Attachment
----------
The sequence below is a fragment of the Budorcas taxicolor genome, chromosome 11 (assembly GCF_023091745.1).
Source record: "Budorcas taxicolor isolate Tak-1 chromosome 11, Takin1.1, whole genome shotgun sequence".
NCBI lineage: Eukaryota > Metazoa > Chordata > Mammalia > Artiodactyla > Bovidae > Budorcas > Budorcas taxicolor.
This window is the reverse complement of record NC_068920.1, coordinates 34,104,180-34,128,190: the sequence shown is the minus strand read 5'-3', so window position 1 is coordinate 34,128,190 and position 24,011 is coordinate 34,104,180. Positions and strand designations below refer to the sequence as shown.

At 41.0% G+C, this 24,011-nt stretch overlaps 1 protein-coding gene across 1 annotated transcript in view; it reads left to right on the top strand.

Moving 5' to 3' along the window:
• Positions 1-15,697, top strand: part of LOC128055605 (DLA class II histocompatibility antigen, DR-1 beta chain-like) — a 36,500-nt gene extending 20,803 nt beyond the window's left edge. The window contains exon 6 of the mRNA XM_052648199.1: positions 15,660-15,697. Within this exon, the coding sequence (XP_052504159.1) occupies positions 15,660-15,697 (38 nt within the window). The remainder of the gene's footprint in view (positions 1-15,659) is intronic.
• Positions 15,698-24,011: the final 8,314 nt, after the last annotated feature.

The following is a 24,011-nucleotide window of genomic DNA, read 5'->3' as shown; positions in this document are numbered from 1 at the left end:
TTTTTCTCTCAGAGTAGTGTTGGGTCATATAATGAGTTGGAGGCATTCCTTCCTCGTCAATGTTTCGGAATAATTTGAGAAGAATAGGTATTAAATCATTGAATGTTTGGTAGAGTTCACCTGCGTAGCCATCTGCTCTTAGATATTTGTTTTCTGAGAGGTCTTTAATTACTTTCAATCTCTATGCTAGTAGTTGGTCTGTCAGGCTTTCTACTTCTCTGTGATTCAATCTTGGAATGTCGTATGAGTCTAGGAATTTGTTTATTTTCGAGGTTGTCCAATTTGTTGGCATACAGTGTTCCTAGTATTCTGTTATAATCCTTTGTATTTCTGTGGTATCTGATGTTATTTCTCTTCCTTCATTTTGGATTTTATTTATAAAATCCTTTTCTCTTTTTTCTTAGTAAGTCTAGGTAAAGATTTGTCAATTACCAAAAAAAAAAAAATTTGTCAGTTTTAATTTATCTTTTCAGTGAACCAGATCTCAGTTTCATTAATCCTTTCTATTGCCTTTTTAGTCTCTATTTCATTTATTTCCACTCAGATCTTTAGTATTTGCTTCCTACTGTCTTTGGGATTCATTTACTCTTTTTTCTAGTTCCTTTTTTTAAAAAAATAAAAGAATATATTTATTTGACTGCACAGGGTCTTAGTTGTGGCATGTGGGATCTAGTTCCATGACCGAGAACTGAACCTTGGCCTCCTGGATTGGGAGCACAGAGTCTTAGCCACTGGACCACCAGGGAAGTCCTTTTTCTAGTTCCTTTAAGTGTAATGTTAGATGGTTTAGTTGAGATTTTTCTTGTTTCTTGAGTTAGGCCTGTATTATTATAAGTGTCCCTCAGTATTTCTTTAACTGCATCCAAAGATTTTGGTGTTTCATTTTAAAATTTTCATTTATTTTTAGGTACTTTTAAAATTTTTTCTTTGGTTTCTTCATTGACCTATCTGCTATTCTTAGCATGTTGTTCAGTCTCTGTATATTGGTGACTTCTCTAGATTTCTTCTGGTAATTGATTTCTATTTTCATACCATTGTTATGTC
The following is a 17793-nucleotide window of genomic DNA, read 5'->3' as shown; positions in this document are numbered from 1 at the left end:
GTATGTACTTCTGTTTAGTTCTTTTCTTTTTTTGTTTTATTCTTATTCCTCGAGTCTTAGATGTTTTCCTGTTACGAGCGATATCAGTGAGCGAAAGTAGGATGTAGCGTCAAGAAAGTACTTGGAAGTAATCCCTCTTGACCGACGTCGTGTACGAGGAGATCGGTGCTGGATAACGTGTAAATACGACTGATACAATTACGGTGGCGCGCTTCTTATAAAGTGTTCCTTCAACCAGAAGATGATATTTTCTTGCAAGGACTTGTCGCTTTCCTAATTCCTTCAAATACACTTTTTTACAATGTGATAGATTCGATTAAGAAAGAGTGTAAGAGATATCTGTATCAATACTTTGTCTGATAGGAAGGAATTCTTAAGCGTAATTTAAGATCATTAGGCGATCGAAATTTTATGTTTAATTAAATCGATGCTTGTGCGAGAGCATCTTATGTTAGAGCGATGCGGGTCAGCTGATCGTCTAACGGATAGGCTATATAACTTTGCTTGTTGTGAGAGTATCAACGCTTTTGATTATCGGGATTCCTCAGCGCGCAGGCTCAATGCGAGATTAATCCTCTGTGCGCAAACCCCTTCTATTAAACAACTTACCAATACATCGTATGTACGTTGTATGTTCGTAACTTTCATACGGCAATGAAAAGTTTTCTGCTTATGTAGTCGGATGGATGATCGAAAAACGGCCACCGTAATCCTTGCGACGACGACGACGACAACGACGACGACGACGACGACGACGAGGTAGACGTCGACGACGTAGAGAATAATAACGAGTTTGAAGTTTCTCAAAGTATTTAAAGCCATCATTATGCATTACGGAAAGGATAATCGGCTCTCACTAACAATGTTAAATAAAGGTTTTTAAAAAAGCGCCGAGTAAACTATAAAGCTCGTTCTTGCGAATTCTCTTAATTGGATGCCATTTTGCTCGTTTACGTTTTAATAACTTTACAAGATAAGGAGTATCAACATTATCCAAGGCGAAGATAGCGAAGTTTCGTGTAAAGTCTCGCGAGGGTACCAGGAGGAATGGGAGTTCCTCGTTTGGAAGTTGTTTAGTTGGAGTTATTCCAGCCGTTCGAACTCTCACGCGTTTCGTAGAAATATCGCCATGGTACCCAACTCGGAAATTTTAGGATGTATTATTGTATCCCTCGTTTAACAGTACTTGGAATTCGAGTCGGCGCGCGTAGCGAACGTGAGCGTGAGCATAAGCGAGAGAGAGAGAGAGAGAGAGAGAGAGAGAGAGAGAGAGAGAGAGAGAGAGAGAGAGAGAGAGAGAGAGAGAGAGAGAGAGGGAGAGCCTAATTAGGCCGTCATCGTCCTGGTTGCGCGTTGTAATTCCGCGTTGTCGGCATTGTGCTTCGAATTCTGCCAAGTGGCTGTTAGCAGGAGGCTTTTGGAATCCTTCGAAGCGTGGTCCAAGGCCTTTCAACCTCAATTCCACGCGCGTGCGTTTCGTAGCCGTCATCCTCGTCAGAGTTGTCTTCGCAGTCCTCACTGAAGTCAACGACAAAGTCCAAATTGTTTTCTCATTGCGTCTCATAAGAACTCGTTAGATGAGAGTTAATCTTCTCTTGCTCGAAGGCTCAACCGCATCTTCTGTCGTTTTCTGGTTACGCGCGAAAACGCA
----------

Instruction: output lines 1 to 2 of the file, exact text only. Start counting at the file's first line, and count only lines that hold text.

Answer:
The sequence below is a fragment of the Budorcas taxicolor genome, chromosome 11 (assembly GCF_023091745.1).
Source record: "Budorcas taxicolor isolate Tak-1 chromosome 11, Takin1.1, whole genome shotgun sequence".